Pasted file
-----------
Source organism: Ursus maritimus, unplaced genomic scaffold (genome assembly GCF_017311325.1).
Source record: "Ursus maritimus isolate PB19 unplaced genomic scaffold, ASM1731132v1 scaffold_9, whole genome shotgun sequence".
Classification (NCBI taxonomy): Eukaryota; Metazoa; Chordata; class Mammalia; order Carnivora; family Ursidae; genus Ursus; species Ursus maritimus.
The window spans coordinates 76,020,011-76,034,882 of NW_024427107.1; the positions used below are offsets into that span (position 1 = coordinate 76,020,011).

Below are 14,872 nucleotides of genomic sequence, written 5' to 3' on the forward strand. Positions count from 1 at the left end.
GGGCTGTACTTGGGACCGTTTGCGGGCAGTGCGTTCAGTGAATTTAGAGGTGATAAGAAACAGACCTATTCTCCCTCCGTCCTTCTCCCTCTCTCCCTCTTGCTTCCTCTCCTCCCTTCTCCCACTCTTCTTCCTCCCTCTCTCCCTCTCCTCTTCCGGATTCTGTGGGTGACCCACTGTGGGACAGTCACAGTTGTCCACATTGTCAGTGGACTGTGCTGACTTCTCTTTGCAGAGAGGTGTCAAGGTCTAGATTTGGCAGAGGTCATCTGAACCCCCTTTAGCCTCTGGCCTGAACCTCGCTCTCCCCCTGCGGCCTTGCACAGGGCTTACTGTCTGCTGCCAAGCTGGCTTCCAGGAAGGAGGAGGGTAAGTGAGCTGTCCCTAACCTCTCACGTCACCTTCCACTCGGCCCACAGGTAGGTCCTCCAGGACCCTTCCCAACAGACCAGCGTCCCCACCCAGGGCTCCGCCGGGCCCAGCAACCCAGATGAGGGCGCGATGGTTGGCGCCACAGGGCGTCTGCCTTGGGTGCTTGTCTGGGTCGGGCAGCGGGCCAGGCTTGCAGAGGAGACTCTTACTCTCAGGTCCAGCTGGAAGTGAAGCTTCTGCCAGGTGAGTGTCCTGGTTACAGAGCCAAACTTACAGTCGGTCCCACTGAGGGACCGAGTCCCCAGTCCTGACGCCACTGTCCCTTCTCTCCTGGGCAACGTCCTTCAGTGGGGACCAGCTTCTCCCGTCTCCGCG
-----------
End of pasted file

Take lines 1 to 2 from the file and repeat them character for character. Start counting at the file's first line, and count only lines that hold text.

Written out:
Source organism: Ursus maritimus, unplaced genomic scaffold (genome assembly GCF_017311325.1).
Source record: "Ursus maritimus isolate PB19 unplaced genomic scaffold, ASM1731132v1 scaffold_9, whole genome shotgun sequence".